My relationship with art is tumultuous. Whereas a lot of people instinctively recognize that as art that are conventionally labeled as such, I falter, not because I have some deep insight into what art is, but precisely because I don't. As Arthur C. Danto writes in his excellent The End of Art: A Philosophical Defense — and I'm paraphrasing — photography signaled a break in the development of art insofar as it was the end of painting as the traditional medium of art, eventually giving way to modernism, which marked the end of the historical development of art, and the transition to a philosophical inquiry — thus, the end of art and, in a sense, a freedom from the art-historical narrative and onto pluralist explorations of art's own identity.
Art, of course, doesn't end, but an uncritical, reflexive recognition of such wide-ranging works of “art” as such suggest a naïveté or willful ignorance on our part — bad faith actors indulging in self-deception or, one could argue, a conscious (or subconscious) reformulation of art (perhaps for convenience? a shorthand?), to identify as art that that contemporarily has as its essence what historically served merely as its medium — a painting, a sculpture — generic descriptors that themselves suggest art, confirming Hegel's early 19th century End-of-Art thesis, that art had become an object in itself instead of a means of representation, raising the question, art when it becomes conscious of itself, is it art?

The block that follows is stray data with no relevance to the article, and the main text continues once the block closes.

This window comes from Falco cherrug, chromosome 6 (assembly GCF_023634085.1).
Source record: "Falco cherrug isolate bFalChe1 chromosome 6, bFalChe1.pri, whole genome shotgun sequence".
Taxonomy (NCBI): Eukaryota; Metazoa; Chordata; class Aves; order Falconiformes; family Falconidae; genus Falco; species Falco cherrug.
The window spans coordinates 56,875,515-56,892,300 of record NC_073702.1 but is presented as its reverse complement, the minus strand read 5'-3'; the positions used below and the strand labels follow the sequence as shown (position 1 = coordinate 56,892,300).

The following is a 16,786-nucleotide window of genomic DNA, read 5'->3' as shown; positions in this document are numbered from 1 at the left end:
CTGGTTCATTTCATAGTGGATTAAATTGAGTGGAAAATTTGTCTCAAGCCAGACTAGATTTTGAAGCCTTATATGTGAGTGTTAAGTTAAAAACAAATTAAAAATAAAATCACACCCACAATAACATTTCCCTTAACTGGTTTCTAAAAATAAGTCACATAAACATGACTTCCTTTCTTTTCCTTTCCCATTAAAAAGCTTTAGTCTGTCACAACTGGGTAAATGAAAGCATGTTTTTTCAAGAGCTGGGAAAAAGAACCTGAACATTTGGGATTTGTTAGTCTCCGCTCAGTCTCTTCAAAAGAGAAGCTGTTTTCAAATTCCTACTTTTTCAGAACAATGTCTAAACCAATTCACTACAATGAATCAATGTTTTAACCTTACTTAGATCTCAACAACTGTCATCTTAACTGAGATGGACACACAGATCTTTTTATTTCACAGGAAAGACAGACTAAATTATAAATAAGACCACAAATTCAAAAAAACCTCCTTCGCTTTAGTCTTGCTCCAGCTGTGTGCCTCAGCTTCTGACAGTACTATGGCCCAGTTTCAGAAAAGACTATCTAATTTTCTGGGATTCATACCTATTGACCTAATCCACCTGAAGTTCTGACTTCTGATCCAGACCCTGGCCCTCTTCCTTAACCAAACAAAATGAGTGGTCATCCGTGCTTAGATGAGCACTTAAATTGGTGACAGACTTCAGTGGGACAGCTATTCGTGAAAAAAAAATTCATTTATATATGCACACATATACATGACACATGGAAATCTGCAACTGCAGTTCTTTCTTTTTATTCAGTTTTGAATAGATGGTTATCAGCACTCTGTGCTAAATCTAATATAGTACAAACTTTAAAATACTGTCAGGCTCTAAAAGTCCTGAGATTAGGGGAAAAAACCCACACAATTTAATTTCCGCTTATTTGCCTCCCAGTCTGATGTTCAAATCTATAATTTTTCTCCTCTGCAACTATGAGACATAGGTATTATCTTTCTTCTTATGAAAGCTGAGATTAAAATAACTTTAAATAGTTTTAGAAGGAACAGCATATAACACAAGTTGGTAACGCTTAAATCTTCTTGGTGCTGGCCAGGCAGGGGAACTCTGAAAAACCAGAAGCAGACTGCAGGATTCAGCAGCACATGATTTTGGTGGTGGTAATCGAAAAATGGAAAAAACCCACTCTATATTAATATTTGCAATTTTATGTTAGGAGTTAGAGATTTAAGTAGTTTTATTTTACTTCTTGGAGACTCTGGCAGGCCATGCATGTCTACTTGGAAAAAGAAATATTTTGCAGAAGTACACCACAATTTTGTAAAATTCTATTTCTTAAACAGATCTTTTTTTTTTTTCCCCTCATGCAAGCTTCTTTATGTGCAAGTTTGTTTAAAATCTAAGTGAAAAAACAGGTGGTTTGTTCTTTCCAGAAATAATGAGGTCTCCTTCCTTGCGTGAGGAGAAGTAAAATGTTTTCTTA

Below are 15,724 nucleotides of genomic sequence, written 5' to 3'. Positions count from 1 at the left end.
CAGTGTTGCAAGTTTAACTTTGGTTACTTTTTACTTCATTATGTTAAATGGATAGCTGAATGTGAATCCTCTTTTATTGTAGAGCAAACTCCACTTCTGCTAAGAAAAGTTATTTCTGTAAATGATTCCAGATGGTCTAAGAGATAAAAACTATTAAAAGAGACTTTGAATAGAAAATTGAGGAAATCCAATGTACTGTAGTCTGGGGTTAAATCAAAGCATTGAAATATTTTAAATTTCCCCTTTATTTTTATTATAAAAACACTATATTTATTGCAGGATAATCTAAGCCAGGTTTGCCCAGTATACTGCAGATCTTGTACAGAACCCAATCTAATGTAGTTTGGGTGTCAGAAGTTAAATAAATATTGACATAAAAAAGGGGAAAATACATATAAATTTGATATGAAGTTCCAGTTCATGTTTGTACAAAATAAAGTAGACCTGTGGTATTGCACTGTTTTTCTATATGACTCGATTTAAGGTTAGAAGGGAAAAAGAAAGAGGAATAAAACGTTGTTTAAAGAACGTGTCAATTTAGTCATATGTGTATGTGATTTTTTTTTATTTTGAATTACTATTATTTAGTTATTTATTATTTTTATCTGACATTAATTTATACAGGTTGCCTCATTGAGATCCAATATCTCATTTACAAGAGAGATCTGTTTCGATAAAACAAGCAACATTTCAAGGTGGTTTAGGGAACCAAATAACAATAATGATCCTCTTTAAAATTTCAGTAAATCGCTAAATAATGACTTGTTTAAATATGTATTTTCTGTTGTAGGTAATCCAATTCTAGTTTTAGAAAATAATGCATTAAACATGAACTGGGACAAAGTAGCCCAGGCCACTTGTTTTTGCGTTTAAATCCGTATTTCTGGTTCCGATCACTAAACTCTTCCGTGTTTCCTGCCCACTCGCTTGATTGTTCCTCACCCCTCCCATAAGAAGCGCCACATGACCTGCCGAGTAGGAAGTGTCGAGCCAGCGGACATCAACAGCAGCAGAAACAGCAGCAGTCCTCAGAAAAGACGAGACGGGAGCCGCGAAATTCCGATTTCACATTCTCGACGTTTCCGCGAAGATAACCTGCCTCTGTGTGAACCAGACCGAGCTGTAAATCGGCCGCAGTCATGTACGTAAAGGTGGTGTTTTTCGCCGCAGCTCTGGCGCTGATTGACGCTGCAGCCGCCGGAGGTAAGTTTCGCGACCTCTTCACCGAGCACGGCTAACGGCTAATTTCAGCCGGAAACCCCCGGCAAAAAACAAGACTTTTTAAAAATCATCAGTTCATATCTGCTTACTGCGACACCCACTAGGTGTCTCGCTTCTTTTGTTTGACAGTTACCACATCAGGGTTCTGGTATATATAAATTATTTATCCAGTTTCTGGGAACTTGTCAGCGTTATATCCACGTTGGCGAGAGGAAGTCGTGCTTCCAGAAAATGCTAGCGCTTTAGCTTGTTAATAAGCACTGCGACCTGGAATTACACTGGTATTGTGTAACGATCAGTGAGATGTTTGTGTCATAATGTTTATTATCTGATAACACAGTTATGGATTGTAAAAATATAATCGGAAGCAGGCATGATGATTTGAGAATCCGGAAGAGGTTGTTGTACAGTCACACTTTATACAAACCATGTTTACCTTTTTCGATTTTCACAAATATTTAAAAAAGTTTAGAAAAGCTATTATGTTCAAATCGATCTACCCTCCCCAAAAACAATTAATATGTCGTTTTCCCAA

Having caveated my reservations, thus preemptively staving off any accusations of what I'm about to call art as ludicrous, I'd like to present my “art”, titled Requiem for the Particular, originally presented at Etsy's internal art show in 2015 — the Etsy Biennale, as it was called — as a set of three pairs of framed visual juxtapositions, accompanied by the following text:
Requiem for the Particular
The danger of participating in ideology is the complex systemic silencing of any reflection apropos itself; core to its charter is the cultivation out of intentionality. The danger, then, of not participating in it is an exclusionary mechanism built-in to its schema that justifies expulsion.
Ideology brings with it a pseudo extinction of the particular. The particular’s particularity is lost by its very virtue, subsumed by the universal. In addition to this obvious and expected consequence, the universal acquires a perceived reification that the particular all but loses. The universal becomes the particular.
Influenced by the essays of critical theorists Max Horkheimer and Theodor W. Adorno in the Dialectic of Enlightenment, and the ideas of Slovenian philosopher Slavoj Žižek, this work is a visual juxtaposition of the Particular under the Universal, a requiem for the former, insofar as its disintegration within the ideology of mass culture is perceived by the viewer.